When The Doors were planning what to do for the Hollywood Bowl show in 1968 Ray Manzarek floated out the idea of coming out in Kabuki masks and Japanese robes. Alternatively, Jim Morrison, who was already showing the disillusionment of being a rock star, said “just give me my microphone, and do whatever you want to do.” Maybe, if Morrison had been more receptive to the idea and The Doors had gone through with it, the costumes would have distracted them from giving one of the best concerts of their career, and it was filmed.
The Doors played the Hollywood Bowl on July 5, 1968 and shows them at the height of their musical prowess and their career. The summer before “Light My Fire” had made The Doors a nationally known act when it hit number one on Billboard’s charts. Later in July of 1968 “Hello, I Love You” would do the same. The Hollywood Bowl show was to be a celebration of The Doors and it was a hometown audience for the band, as well as the prestige of playing at the Hollywood Bowl.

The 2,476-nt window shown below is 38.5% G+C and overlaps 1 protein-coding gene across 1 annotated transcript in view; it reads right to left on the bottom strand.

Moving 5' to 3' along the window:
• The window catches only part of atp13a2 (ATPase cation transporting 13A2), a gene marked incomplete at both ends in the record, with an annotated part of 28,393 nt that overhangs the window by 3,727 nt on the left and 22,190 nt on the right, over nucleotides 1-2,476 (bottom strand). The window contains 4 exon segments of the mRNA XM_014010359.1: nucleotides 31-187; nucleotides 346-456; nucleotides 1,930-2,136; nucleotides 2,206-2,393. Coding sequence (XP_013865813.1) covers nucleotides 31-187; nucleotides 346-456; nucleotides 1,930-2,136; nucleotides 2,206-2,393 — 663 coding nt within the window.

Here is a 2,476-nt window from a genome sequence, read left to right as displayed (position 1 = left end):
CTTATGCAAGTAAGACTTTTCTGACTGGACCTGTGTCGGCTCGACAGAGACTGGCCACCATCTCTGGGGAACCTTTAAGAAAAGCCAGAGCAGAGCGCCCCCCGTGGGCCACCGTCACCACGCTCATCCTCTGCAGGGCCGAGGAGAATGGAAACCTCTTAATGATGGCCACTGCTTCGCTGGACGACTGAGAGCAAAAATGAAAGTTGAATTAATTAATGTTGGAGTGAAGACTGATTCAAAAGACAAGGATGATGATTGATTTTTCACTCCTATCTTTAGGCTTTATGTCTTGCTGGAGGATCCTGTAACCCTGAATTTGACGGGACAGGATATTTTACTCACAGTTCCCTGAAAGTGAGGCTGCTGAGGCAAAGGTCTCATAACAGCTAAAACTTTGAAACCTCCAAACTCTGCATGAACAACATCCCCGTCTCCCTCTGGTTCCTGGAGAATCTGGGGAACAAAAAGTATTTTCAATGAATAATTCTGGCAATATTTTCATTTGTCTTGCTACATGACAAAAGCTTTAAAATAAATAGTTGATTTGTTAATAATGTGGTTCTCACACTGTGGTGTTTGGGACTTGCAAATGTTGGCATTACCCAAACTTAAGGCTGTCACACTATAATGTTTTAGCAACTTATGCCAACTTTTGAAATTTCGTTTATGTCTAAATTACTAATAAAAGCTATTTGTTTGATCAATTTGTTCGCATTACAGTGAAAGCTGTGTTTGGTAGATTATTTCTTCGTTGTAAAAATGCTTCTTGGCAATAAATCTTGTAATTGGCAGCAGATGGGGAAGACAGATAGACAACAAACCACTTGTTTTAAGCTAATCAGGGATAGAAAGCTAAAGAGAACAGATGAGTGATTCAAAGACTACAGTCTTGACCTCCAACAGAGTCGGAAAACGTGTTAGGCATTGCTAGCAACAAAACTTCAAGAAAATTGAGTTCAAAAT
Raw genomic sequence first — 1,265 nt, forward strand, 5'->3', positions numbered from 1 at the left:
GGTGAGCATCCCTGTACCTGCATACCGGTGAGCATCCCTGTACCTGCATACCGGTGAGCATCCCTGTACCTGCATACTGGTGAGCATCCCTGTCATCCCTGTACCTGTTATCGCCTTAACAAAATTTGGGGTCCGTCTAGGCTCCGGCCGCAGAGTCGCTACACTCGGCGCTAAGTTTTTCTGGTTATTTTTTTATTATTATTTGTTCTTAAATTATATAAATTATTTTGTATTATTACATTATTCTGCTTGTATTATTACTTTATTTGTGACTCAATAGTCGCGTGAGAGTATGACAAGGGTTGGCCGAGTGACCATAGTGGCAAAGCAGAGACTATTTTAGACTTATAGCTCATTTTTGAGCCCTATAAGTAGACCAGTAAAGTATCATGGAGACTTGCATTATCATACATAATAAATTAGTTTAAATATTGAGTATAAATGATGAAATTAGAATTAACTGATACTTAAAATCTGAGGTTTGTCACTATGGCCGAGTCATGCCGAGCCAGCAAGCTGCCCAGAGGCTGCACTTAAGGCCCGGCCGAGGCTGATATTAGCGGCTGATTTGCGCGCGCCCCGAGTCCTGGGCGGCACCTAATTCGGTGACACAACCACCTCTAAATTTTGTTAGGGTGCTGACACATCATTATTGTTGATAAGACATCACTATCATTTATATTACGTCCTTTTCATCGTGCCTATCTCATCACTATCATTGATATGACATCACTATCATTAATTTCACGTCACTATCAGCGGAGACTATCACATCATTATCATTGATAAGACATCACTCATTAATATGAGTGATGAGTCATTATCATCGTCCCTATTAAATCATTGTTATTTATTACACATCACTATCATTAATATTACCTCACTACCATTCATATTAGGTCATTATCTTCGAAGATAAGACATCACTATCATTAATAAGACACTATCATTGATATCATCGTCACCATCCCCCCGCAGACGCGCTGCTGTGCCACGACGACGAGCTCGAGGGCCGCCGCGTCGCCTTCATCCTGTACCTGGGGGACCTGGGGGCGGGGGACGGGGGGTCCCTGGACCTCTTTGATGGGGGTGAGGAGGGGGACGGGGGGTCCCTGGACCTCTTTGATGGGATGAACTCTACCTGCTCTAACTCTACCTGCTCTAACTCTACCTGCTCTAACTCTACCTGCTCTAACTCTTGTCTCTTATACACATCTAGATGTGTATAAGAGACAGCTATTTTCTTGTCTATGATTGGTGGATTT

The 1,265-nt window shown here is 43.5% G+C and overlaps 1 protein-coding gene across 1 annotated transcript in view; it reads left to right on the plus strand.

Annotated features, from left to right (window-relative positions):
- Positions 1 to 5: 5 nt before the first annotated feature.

Before the show Jim Morrison had met with Mick Jagger at Morrison’s room at the Alta Cineaga motel. The Doors later had dinner with Jagger and Keith Richards, both of whom attended the Hollywood Bowl show with Pam reportedly sitting on Jagger’s lap during the show. That spring The Doors had started filming the shows that would become “Feast of Friends” so they decided to film the Hollywood Bowl show. If all that wasn’t enough pressure, Morrison took a hit of acid before going onstage.
The film of The Doors at the Hollywood Bowl reveals the stark theatre of The Doors, Morrison prowling the stage, the rat-a-tat-tat of John Densmore’s drums, Manzarek’s apparent joy as he played, and Doors guitarist Robby Krieger wandering the stage like a lost troubadour. The Hollywood Bowl was an atypical Doors show in a couple of ways, one, they rehearsed prior to the show, and the second was The Doors had a setlist for the show and stuck to it! Something they rarely did. The deconstruction of “Celebration of the Lizard” that had poetic segues into the more traditional songs such as “Light My Fire” created a jarring, disconcerting and theatrical effect. Morrison demonstrates his command of an audience, highlighted during “The End” when he goofs on a grasshopper he sees onstage and creates the impromtu “Ode to a Grasshopper.” When he realizes it’s a moth says “uh-oh, I blew it, it’s a moth” and gets a laugh, but he pulls everyone back into the tension and drama of the song.
In 2010 The Doors released a remastered and restored DVD and a CD titled “Live at the Bowl 68”.
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